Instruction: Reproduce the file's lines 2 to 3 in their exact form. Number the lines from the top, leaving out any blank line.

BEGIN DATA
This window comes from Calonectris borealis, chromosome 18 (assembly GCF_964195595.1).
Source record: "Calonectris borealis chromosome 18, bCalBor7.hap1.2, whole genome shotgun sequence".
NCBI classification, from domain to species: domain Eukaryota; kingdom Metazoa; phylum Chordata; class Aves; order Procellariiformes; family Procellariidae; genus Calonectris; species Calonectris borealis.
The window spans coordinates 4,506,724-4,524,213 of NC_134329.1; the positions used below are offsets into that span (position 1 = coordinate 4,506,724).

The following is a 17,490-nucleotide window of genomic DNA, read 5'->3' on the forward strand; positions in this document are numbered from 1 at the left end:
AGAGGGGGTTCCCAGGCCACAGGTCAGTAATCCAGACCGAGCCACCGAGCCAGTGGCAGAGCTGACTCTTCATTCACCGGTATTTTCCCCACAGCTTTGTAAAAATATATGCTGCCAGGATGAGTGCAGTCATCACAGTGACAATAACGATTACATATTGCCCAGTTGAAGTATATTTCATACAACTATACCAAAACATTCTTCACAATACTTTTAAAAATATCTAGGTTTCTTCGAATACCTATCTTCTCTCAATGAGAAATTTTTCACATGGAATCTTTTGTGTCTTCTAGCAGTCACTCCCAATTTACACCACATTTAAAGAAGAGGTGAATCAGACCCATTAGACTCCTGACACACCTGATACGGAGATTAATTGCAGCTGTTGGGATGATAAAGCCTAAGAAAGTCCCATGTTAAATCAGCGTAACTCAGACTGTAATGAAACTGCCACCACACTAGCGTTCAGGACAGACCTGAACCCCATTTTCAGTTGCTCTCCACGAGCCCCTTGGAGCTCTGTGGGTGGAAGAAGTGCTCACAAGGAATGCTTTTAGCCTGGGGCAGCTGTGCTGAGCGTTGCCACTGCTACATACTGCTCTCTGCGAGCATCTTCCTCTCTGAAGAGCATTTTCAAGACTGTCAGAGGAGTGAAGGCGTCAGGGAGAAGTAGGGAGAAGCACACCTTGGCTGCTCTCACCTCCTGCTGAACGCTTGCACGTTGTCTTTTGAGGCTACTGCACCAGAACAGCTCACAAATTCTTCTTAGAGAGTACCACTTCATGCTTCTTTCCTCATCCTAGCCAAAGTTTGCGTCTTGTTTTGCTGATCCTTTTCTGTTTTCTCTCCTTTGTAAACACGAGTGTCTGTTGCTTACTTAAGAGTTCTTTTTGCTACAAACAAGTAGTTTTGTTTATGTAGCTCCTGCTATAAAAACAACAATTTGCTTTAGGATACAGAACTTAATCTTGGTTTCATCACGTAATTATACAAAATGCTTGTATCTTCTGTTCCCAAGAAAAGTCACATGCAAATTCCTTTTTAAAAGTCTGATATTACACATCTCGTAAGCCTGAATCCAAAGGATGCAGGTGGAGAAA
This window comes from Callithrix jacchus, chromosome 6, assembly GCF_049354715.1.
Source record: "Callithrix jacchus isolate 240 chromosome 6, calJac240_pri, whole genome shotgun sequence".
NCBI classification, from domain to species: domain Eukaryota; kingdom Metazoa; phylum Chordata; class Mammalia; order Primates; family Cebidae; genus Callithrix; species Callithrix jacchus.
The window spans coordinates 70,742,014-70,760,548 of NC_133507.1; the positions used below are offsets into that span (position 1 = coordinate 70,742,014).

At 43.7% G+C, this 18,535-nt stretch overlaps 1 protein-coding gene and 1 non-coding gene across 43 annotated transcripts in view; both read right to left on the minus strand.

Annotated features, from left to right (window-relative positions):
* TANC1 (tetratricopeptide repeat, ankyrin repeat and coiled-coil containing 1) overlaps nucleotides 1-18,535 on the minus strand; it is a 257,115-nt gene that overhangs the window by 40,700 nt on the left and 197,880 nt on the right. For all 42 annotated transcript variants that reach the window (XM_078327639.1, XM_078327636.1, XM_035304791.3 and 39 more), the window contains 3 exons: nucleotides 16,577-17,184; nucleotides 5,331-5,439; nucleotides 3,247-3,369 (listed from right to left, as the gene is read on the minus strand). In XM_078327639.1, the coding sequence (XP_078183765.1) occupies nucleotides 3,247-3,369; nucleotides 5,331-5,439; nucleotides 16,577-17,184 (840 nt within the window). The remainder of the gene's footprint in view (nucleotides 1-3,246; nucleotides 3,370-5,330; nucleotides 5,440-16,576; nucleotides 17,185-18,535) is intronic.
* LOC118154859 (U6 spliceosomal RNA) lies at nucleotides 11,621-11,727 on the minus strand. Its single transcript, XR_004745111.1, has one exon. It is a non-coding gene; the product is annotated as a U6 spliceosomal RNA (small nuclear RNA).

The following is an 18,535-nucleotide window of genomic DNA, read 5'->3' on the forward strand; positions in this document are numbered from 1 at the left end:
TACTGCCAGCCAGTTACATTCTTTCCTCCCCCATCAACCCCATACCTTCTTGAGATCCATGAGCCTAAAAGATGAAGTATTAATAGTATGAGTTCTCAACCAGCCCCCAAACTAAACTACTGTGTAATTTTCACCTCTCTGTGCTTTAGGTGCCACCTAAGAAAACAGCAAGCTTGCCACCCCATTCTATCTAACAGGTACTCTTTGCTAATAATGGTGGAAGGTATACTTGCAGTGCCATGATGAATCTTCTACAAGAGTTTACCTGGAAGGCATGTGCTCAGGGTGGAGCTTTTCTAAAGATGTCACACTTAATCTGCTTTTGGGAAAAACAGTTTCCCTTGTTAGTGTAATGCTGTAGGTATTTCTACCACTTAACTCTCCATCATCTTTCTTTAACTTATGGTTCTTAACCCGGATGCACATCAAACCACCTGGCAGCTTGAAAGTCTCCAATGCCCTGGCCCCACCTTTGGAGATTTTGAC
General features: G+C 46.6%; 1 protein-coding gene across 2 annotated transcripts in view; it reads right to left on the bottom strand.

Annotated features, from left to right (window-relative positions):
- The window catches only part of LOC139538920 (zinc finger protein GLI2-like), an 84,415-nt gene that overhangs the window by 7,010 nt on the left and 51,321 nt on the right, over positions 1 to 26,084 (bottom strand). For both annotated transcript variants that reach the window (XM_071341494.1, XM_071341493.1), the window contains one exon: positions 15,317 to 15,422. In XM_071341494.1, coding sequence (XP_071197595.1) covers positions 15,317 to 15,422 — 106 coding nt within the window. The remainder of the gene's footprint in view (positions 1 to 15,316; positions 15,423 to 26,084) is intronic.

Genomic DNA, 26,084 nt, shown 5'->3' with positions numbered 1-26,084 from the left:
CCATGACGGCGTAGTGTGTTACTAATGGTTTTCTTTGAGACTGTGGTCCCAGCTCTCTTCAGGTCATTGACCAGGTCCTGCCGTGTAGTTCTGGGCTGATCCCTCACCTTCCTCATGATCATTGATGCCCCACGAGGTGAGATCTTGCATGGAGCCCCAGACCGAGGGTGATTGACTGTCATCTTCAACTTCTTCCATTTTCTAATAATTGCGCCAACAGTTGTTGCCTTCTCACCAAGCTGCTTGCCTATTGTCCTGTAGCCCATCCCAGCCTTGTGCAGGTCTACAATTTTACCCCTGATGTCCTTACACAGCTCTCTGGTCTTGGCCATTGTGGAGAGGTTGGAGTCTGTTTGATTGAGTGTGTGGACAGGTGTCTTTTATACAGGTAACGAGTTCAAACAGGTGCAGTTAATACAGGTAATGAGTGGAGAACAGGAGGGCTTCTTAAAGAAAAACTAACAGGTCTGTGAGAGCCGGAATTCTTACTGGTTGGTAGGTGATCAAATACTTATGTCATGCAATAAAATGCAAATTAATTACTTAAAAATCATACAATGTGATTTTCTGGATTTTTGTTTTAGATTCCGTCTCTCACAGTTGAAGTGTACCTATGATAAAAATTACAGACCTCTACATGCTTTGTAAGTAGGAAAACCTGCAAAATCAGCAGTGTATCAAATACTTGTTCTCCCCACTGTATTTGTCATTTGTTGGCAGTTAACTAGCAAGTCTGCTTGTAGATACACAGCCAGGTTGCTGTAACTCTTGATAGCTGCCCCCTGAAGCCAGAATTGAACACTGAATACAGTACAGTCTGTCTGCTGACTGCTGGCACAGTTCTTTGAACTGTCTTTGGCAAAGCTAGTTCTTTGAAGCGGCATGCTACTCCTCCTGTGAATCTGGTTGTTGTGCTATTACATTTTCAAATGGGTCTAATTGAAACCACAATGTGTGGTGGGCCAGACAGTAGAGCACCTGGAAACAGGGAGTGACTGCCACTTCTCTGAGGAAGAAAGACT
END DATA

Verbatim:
Source record: "Calonectris borealis chromosome 18, bCalBor7.hap1.2, whole genome shotgun sequence".
NCBI classification, from domain to species: domain Eukaryota; kingdom Metazoa; phylum Chordata; class Aves; order Procellariiformes; family Procellariidae; genus Calonectris; species Calonectris borealis.